Combining ancestry.com with MySpace
, I am imagining a website that would be a social networking site disguised as a biography aide. Many older people are now interested in preserving their life stories for future generations. “Vanity” or print-on-demand publishing is practically sustained by these types of storytellers.
The site would take a cue from genealogy sites like the group run by The Generations Network, including ancestry.com and genealogy.com. The Generations sites received 10.4 million unique users in March 2007. In about a year, 2.5 million people built out a family tree on ancestry.com detailed genealogical family trees. That 2.5 million people (of which my mom is one) were clearly willing to invest time and effort into building out their histories.
The site would be designed in two stages. The first would be a set of tools that would walk older users through their lives. We’d start basic, extracting information on where the user had lived. Second, we’d have some built-in genealogical tools, possibly linking to existing genealogical applications. For older folks, building out the family social network is probably the most important one of all.
From there, we’d start to extract an organized set of information about what our users had done. Users could select a chronological order to go in and then we’d walk them through their lives, extracting and organizing data all the way. School, work, military, sites of children’s birth, churches/synagogues, summer camps, vacations, prison-time, etc, etc.
Then, within each of those locations/activities, there would be another set of organized questions, mostly memory jogs about people they might have known there. Relationships would begin to be built out there and notes could be added about various bosses, relatives, friends, etc. Pictures could be uploaded and easily tagged. Contact information including the offline stuff would be included.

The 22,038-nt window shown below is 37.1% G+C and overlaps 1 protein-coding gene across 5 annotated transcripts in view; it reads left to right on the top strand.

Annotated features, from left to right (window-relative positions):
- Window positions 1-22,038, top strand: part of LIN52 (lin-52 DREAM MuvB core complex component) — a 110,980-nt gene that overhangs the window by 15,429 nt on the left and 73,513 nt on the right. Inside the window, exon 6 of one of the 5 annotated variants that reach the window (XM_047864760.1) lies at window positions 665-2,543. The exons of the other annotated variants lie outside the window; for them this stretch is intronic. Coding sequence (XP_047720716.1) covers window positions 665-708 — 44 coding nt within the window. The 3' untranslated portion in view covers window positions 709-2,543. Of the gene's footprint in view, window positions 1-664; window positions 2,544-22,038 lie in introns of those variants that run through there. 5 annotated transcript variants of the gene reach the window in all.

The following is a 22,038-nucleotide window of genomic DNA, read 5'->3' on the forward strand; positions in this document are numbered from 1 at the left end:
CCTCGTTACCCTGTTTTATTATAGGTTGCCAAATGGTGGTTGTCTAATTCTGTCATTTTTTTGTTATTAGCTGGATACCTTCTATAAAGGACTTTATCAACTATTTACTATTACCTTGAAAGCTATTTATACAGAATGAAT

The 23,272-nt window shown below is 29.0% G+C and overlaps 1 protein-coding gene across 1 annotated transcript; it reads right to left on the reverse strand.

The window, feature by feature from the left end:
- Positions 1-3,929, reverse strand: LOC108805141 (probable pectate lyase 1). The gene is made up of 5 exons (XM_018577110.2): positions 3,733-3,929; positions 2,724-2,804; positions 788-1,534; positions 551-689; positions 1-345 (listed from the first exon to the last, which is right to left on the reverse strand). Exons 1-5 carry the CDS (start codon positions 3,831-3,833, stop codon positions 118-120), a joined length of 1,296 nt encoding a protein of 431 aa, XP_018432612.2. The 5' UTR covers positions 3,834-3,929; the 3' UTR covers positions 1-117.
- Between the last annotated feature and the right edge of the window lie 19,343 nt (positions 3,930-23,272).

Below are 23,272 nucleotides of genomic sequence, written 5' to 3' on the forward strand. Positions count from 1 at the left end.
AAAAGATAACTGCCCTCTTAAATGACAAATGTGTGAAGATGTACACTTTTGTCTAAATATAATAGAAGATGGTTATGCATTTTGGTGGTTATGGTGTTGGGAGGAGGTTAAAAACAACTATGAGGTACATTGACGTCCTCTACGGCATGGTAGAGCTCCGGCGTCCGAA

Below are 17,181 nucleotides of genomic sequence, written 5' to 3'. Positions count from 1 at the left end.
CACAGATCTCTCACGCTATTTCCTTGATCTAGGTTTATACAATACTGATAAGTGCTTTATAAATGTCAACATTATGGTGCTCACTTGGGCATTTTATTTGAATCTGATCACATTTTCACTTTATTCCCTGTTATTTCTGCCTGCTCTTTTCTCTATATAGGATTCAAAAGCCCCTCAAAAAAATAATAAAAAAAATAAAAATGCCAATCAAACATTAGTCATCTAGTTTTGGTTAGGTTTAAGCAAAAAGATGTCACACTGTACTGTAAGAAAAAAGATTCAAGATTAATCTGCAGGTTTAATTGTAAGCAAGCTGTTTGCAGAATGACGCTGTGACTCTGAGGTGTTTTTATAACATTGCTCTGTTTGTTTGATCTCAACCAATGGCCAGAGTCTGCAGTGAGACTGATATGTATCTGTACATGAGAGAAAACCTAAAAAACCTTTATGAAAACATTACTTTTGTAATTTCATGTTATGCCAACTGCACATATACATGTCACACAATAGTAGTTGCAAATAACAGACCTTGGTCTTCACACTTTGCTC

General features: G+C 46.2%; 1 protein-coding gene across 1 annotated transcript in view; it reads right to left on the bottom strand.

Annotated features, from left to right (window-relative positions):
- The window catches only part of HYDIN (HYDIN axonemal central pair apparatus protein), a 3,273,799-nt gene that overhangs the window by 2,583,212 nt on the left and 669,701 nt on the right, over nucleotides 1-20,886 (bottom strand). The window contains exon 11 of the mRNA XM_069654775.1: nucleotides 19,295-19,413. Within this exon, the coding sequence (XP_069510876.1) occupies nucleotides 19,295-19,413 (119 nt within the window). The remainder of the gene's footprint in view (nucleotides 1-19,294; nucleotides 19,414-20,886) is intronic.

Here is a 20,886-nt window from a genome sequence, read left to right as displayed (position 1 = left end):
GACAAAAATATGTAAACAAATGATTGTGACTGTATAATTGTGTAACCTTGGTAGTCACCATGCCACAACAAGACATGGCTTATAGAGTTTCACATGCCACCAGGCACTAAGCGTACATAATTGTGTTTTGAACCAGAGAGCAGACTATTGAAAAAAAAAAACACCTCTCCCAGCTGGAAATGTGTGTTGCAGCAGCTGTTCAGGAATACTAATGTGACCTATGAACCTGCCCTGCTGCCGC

The deepest ring of auto biography creation would use tools like the ones available on Life of Mine or in any autobiography book to help people add color to their lives. Life of Mine has a database of events and popular culture stuff that can be added to the life story just by clicking on them. Even simple questions like, “What were you doing on your 16th birthday?” or “How did you spend the holidays in 1968?” can go a long way towards bringing memory back to life.
All of this data could be entered and viewed in a variety of ways outside the standard surveys and forms. There’s probably many ways that the organization could be presented, but here’s some ideas:
- Timeline, not unlike facebook; collapsible through years; media and annotations could be added
- UserText, users could simply type things in with simple tags (person, place, year);
- Geographical, the interface would be a map, pictures could be geotagged
- Visual, which would show the web of relationships, starting with family and extending to people known the longest, although there are infinite ways to sort this information
These applications would have real value for boomers and upwards, who’ve led full lives and have been highly mobile and worked many jobs. It’s a pretty 1.0 idea but it’s important to realize the value in those applications. For the consumer, it is a great organization and memory aid. For the company, they have far more information about the user than other sites. The barriers to exit would be very, very high.
At that point, users could choose to Connect. The point would not be to link to all their friends in two-way relationships. The social networking part of the site would revolve around helping people flesh out their own biographies more than their social networks. While users were browsing other biographies, they could easily add locations, events, cultural events that others had tagged. Users could create “Events” or “Times” which users would their own recollections to and from which they could draw for their own biographies (e.g. Lincoln High School Prom, 1987, the day MLK, Jr was shot, or Woodstock).
Obviously, with users entering so much detail and opinion, access to that information becomes a sticky issue. (On the other hand, it gives us a good opportunity to think about permissioning issues.)
Privacy/permissions settings would allow users enormous flexibility. Certain information would compose the “standard” profile. For information beyond that, there would be an in-depth permissioning process that would allow users to keep birds of a feather together if they wanted to. A user could allow only people from a certain time period and geography to see that time period, geography, or activity. So, for example, all the people I knew in Portland in 2005 could only see items related to that time period. My life since then and in other places would be opaque to them, but people I went to college could perhaps see that time period (or only just college).
I’m sure there are lots of holes and things I haven’t thought of. Tell me all about them in the comments. Am I selling older consumers desire to social network short? Maybe it’s just my mom who is happy having 7 facebook friends, as long as two of them are her two children.
Part III, due this week, will discuss monetization and how the best ads are already embedded in people's minds and memories. |
Labels: concept, massively connected users